Вы находитесь на странице: 1из 48


a method by which wastewater is treated by using

oxidizing agents.
Generally, two forms viz.
Chemical oxidation and
UV assisted oxidation using chlorine, hydrogen
peroxide, fentons reagent, ozone, or potassium
permanganate are used for treating the effluents,
especially those obtained from primary treatment
Rapid and efficient process
High energy cost, chemicals required

Oxidation and reduction in terms of oxygen transfer

Oxidation is gain of oxygen.
Reduction is loss of oxygen.

Fe2O3 + 3CO 2Fe + 3CO2

Another definition

Oxidation and reduction in terms of hydrogen transfer

These are old definitions which aren't used very
much nowadays. The most likely place you will
come across them is in organic chemistry.
Oxidation is loss of hydrogen.
Reduction is gain of hydrogen.

Oxidation by loses of hydrogen
Another definition
Oxidation and reduction in terms of electron
This is easily the most important use of the
terms oxidation and reduction at A' level.
Oxidation is loss of electrons.
Reduction is gain of electrons.
OIL RIG oxidation is loss, reduction is gain
CuO + Mg Cu + MgO
Cu2+ + Mg Cu + Mg2+

Oxidation state shows the total number of

electrons which have been removed from an
element (a positive oxidation state) or added
to an element (a negative oxidation state) to
get to its present state.
Oxidation involves an increase in
oxidation state
Reduction involves a decrease in
oxidation state
Some elements almost always have the
same oxidation states in their compounds:

Group 1 metals : always +1

Group 2 metals : always +2
Oxygen : usually -2 except in peroxides and
F2 O
Hydrogen : usually +1 except in metal
hydrides where it is -1
Fluorine : always -1
Chlorine : usually -1 except in compounds
with O or F
Example 1:

This is the reaction between magnesium and

hydrochloric acid or hydrogen chloride gas:
Mg + 2HCl MgCl2 + H2
0 +1 -1 +2 -1 0
The magnesium's oxidation state has increased - it
has been oxidised. The hydrogen's oxidation state has
fallen - it has been reduced. The chlorine is in the
same oxidation state on both sides of the equation - it
hasn't been oxidised or reduced.
Example 2:

The reaction between sodium hydroxide and

hydrochloric acid is:
NaOH + HCl NaCl + H2O
+1 -2 +1 +1 -1 +1 -1 +1 -2

Nothing has changed. This isn't a redox

Example 3:

The reaction between chlorine and cold dilute

sodium hydroxide solution is:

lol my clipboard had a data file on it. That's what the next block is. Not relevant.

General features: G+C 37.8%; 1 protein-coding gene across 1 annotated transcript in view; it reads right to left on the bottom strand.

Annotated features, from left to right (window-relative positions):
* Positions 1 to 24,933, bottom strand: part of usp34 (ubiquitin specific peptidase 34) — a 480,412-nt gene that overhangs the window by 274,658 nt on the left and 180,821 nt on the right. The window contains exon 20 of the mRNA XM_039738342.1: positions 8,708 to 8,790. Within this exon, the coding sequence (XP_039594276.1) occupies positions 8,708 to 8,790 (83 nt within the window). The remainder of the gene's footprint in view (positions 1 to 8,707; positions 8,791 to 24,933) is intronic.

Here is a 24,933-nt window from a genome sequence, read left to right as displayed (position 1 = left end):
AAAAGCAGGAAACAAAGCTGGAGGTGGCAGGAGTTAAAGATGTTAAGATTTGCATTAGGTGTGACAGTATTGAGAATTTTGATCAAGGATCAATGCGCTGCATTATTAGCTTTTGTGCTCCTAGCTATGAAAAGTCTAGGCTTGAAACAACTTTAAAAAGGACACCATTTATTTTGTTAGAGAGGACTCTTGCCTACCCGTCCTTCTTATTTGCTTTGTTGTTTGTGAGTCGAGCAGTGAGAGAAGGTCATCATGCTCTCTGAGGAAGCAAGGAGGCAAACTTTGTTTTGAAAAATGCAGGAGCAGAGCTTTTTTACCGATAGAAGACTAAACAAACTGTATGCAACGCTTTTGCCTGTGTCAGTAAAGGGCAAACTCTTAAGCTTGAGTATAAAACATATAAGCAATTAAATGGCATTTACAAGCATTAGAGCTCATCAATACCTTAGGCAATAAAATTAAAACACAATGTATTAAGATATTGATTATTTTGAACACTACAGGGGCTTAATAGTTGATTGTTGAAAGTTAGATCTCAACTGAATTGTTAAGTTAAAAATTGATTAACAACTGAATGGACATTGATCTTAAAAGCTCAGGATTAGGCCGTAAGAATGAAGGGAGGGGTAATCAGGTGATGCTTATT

2NaOH + Cl2 NaCl + NaClO + H2O
+1 -2 +1 0 +1 -1 +1 +1 -2 +1 -2

One atom has been reduced because its

oxidation state has fallen. The other has been

European Union chemical hazard symbol for

oxidizing agents

Dangerous goods label for oxidizing agents

Common oxidizing agents

Hydrogen peroxide and other inorganic peroxides

Nitric acid and Nitrates
Chlorites, chlorate, perchlorate, and other analogous
halogen compounds
Hypochlorite and other hypohalite compounds such
as bleach
Fluorine and other halogens
Nitrous oxide(N2O)
Silver oxide
Permanganate salts
Hydrogen peroxide

In acidic solutions H2O2 is one of the most powerful

oxidizers knownstronger than chlorine, chlorine
dioxide, and potassium permanganate.
Also, through catalysis, H2O2 can be converted into
hydroxyl radicals (.OH), which are highly reactive.
H2 + O2 H2O2
It is used as a disinfectant, antiseptic, oxidizer,
propellant in rocket. Hydrogen peroxide is naturally
produced in organisms as a by-product of oxidative
metabolism. Nearly all living things (specifically, all
obligate and facultative aerobes) possess enzymes
known as peroxidase.
Nitric acid

Nitric acid is made by reacting nitrogen dioxide

(NO2) with water.
3 NO2 + H2O 2 HNO3 + NO
Nitric acid reacts with most metals.
3 Cu + 8 HNO2 3 Cu2+ + 2 NO + 4 H2O + 6 NO3-
Cu + 4 H+ + 2 NO3- Cu2+ + 2 NO2 + 2 H2O
For example, if copper and hydrogen half-cells are joined
together we find that the copper half-cell will gain electrons
from the hydrogen half-cell. Thus the copper half-cell is
given a positive voltage and given a relative value of +0.34
Cu2+(aq) + 2e- Cu(s) E = 0.34 V